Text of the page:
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Protests against KFC, Apple iPhones slammed as irrational and disruptive

By Jiang Jie (People's Daily Online)    13:36, July 20, 2016
Protests against KFC, Apple iPhones slammed as irrational and disruptive
(File photo)

Amid high tensions over the South China Sea, several Chinese cities have witnessed protests against KFC restaurants and other foreign imports. Although protesters are voicing support for China’s sovereignty in the South China Sea, the demonstrations have nevertheless been widely criticized as irrational and disruptive, particularly by state media.

“Any action that promotes national development can rightfully be called patriotic. But so-called patriotism that willfully sacrifices public order will only bring damage to the nation and society,” People’s Daily expressed in a op-ed.

The article noted that patriotism implies the ability to think rationally, and that it calls for pragmatic actions and an inclusive mindset.

Chinese social media reacted quickly after The Hague arbitration tribunal ruled against China on July 15. After a widely circulated online post called on the public to boycott KFC and McDonalds on July 15 and 16, some Hebei province residents took it upon themselves to coordinate a formal protest.

According to photos allegedly taken on July 17 in the city of Laoting, several people rallied outside a KFC restaurant with banners reading “Boycott U.S., Japan and the Philippines! You are eating KFC from the U.S. and bringing shame on China!” Similar protests soon spread to Hunan, Shandong, Jiangsu and Anhui provinces. Meanwhile, videos cropped up of a protest in Gansu province, during which some citizens were seen holding banners that protested The Hague decision.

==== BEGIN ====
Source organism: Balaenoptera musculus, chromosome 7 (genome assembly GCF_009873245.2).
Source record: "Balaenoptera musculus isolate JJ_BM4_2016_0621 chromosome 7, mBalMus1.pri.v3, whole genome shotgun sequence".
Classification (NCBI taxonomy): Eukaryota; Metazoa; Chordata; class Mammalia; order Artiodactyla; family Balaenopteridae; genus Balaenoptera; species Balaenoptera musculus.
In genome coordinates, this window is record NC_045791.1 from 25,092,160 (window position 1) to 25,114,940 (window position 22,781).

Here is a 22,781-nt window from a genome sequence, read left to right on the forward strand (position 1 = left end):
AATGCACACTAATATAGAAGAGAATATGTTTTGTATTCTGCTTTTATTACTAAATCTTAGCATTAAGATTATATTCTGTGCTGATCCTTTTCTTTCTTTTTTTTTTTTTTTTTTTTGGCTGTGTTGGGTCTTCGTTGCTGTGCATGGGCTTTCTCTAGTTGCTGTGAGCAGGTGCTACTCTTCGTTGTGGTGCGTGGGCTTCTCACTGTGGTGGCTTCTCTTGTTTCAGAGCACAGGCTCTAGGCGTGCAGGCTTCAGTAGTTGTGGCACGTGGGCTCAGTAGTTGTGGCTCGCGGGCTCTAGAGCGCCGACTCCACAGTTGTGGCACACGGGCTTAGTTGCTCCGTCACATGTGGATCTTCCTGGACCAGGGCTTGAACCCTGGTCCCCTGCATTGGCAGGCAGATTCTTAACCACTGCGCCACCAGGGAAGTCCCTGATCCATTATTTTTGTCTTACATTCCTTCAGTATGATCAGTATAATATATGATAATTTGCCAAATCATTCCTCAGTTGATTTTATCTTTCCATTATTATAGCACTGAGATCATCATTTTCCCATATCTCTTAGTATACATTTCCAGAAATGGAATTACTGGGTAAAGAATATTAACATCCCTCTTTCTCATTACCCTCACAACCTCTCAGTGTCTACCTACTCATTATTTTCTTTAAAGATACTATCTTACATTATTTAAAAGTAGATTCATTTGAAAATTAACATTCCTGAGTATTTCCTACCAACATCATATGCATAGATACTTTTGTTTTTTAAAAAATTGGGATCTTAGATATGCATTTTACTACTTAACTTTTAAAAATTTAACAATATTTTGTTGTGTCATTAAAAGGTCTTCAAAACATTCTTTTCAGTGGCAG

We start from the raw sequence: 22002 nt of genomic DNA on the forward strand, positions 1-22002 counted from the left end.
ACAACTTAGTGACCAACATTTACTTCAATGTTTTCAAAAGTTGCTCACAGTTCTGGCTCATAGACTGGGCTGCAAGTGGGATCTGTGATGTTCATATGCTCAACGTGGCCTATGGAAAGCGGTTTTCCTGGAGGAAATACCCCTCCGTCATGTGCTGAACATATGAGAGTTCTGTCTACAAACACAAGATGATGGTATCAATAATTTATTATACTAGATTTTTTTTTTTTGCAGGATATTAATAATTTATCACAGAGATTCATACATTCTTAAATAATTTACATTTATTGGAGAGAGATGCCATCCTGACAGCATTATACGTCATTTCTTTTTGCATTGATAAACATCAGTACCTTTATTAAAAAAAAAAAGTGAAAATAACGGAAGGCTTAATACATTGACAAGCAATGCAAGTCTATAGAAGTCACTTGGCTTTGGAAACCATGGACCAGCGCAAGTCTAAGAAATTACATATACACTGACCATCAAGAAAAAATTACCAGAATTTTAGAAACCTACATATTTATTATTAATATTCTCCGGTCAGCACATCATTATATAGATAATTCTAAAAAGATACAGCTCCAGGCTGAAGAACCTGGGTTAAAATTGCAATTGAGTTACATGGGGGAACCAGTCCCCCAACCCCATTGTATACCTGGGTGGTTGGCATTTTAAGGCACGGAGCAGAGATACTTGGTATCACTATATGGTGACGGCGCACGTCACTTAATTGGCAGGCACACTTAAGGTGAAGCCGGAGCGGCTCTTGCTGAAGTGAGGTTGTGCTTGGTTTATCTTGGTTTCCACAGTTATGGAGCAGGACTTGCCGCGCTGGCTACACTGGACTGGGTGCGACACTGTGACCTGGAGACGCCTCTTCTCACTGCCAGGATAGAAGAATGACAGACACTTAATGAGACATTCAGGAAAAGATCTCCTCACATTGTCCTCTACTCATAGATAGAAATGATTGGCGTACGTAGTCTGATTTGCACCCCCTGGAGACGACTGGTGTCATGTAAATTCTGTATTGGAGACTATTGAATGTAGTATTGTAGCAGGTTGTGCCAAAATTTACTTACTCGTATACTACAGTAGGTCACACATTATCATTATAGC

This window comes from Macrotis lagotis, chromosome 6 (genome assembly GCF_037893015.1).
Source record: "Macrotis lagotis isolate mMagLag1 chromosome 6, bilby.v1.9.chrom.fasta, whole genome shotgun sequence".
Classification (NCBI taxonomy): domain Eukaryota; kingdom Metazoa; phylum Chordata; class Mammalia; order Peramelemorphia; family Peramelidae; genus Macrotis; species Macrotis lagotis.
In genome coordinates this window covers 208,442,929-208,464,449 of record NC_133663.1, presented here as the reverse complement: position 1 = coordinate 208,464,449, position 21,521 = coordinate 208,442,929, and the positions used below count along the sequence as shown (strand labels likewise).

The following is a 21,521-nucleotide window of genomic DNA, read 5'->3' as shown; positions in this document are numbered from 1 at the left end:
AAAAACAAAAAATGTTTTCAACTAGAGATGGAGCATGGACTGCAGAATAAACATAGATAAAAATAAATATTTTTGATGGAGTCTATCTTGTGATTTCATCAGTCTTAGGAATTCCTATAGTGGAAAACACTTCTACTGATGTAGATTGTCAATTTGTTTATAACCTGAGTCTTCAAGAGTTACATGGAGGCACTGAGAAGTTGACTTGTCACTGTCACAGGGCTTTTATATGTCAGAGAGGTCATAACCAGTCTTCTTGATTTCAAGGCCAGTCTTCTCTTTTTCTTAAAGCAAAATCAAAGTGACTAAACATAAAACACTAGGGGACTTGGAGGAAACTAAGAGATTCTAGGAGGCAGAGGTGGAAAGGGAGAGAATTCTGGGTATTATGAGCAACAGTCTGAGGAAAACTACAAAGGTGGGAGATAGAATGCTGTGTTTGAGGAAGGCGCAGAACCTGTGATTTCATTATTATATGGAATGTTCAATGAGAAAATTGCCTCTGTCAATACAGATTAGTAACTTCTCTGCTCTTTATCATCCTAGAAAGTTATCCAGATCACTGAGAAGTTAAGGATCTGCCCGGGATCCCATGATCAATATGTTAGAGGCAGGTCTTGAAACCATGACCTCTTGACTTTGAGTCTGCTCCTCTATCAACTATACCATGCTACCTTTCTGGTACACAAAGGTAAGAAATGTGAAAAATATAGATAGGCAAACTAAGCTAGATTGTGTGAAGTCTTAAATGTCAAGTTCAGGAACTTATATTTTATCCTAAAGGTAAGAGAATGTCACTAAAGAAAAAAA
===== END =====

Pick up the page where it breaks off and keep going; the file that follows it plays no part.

Some social media posts also called for Chinese citizens to stop purchasing mangoes from the Philippines and using American iPhones. A Hangzhou-based company even issued a notice forbidding its employees to buy the new iPhone7, which is expected to be unveiled soon. The notice encouraged employees to instead buy Chinese smartphones, even going too far as to advertise purchase subsidies, thepaper.cn reported.

The Ministry of Commerce denied the existence of a boycott against Philippines-made products on July 19, saying that no such movement is occurring.

Xinhua News Agency argued that to link the word "patriotism" with recent events simply constitutes a misuse of the term. Patriotism, the news outlet said, should not consist of illegal actions that disturb the social order.

“In the farce of the South China Sea arbitration, we take a tit-for-tat approach, but still hold the moral high ground. We have passion and rationality in equal measure. The government and society voice the same staunch position, based on reason and evidence. Together, this provides a foundation on which China can build a new type of patriotism,” People’s Daily said.

Large-scale protests also broke out in China in late 2012 when tens of thousands of angry citizens took to the streets to protest the "nationalization" of the Diaoyu Islands in the East China Sea. Some protesters smashed Japanese cars and even injured Chinese drivers. 

(For the latest China news, Please follow People's Daily on Twitter and Facebook)(Editor:Jiang Jie,Bianji)

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